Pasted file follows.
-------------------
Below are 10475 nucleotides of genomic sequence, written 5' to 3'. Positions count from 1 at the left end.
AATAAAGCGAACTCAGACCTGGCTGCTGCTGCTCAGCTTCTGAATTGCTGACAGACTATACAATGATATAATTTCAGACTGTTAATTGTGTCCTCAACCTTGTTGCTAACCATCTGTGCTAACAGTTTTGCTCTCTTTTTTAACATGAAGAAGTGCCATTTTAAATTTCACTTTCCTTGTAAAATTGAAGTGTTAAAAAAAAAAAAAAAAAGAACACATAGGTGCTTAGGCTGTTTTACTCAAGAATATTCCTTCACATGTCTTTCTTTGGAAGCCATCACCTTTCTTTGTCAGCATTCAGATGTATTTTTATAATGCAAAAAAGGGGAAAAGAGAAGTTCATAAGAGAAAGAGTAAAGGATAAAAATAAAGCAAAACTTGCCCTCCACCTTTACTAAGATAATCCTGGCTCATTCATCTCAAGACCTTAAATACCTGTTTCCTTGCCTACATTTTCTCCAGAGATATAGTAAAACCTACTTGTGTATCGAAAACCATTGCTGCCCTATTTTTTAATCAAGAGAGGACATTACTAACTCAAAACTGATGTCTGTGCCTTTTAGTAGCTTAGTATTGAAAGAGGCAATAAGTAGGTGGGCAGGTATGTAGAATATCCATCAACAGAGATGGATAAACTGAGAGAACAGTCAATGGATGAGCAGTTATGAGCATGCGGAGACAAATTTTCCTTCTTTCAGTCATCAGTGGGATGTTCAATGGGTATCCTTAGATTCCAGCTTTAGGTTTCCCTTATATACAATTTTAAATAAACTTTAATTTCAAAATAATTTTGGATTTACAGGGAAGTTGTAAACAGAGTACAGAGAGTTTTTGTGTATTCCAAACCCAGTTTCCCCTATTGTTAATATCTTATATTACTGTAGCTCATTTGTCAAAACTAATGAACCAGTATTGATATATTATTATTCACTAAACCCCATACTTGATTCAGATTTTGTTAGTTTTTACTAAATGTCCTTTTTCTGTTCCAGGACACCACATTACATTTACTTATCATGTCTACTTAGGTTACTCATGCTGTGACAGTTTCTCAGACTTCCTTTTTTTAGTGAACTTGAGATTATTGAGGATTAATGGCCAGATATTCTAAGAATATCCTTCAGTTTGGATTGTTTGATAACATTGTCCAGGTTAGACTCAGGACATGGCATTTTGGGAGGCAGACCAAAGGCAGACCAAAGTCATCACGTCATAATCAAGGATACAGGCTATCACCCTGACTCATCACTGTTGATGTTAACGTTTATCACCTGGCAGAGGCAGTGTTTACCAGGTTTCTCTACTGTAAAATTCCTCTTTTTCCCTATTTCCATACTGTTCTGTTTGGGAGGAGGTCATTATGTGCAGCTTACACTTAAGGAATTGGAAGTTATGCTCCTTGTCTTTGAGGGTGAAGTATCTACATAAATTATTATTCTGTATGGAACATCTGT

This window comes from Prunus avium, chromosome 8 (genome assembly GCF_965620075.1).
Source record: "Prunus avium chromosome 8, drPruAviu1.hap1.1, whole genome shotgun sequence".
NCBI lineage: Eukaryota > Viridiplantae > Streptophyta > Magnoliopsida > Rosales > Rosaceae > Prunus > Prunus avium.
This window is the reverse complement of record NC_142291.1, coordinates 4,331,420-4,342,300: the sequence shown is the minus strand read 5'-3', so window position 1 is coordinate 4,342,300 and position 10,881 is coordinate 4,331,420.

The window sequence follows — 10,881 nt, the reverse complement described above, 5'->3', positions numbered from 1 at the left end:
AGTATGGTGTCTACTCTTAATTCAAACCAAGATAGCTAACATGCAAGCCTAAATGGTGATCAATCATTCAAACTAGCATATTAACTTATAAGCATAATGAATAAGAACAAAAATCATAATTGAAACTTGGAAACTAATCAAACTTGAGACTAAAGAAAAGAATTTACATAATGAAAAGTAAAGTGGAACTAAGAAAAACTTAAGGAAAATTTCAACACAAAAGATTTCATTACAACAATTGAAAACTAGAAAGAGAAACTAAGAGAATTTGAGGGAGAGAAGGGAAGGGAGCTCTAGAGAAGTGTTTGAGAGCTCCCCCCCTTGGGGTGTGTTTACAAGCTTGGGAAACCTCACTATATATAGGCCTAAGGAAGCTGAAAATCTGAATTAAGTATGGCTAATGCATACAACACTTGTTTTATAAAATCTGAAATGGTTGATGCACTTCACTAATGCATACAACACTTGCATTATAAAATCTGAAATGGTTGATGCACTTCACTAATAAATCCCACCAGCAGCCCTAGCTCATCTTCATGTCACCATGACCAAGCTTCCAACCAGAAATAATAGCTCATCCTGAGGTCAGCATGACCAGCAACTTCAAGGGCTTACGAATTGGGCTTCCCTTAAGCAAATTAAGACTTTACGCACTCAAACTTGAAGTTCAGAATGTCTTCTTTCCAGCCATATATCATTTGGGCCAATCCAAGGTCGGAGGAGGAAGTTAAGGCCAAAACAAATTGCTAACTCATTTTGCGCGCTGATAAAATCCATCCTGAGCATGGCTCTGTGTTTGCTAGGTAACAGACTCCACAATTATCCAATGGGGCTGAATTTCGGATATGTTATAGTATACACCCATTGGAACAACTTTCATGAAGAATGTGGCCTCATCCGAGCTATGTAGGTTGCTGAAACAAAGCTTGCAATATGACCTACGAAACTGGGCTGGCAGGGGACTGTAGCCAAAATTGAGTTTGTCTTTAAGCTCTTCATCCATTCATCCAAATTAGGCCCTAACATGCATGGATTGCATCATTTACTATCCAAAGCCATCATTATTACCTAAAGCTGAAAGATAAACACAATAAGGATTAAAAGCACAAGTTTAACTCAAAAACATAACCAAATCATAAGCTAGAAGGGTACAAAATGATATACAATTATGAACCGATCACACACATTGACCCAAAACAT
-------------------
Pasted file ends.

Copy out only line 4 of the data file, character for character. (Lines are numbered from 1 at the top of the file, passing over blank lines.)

Source record: "Prunus avium chromosome 8, drPruAviu1.hap1.1, whole genome shotgun sequence".